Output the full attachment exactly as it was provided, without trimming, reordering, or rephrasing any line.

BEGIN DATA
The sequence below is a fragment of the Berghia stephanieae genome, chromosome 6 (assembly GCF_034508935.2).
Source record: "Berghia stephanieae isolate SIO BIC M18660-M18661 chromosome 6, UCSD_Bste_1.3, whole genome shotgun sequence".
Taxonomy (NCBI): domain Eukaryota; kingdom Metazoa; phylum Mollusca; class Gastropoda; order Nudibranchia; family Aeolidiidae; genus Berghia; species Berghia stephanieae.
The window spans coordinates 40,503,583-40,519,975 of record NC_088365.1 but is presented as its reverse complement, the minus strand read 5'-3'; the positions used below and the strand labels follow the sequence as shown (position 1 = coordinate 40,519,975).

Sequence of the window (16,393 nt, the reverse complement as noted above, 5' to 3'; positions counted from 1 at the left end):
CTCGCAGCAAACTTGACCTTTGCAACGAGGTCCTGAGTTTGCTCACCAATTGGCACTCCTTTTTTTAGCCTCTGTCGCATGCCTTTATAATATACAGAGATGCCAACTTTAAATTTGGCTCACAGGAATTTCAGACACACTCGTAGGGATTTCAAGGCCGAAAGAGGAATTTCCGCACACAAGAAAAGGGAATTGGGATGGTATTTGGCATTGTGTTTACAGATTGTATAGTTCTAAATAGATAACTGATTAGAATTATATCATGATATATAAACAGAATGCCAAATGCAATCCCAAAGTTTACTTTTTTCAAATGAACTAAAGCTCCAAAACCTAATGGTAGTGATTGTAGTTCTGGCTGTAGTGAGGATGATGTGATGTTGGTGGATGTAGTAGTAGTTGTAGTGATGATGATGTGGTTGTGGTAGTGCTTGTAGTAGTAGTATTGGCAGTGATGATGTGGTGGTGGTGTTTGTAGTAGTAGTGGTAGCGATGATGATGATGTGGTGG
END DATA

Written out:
The sequence below is a fragment of the Berghia stephanieae genome, chromosome 6 (assembly GCF_034508935.2).
Source record: "Berghia stephanieae isolate SIO BIC M18660-M18661 chromosome 6, UCSD_Bste_1.3, whole genome shotgun sequence".
Taxonomy (NCBI): domain Eukaryota; kingdom Metazoa; phylum Mollusca; class Gastropoda; order Nudibranchia; family Aeolidiidae; genus Berghia; species Berghia stephanieae.
The window spans coordinates 40,503,583-40,519,975 of record NC_088365.1 but is presented as its reverse complement, the minus strand read 5'-3'; the positions used below and the strand labels follow the sequence as shown (position 1 = coordinate 40,519,975).

Sequence of the window (16,393 nt, the reverse complement as noted above, 5' to 3'; positions counted from 1 at the left end):
CTCGCAGCAAACTTGACCTTTGCAACGAGGTCCTGAGTTTGCTCACCAATTGGCACTCCTTTTTTTAGCCTCTGTCGCATGCCTTTATAATATACAGAGATGCCAACTTTAAATTTGGCTCACAGGAATTTCAGACACACTCGTAGGGATTTCAAGGCCGAAAGAGGAATTTCCGCACACAAGAAAAGGGAATTGGGATGGTATTTGGCATTGTGTTTACAGATTGTATAGTTCTAAATAGATAACTGATTAGAATTATATCATGATATATAAACAGAATGCCAAATGCAATCCCAAAGTTTACTTTTTTCAAATGAACTAAAGCTCCAAAACCTAATGGTAGTGATTGTAGTTCTGGCTGTAGTGAGGATGATGTGATGTTGGTGGATGTAGTAGTAGTTGTAGTGATGATGATGTGGTTGTGGTAGTGCTTGTAGTAGTAGTATTGGCAGTGATGATGTGGTGGTGGTGTTTGTAGTAGTAGTGGTAGCGATGATGATGATGTGGTGG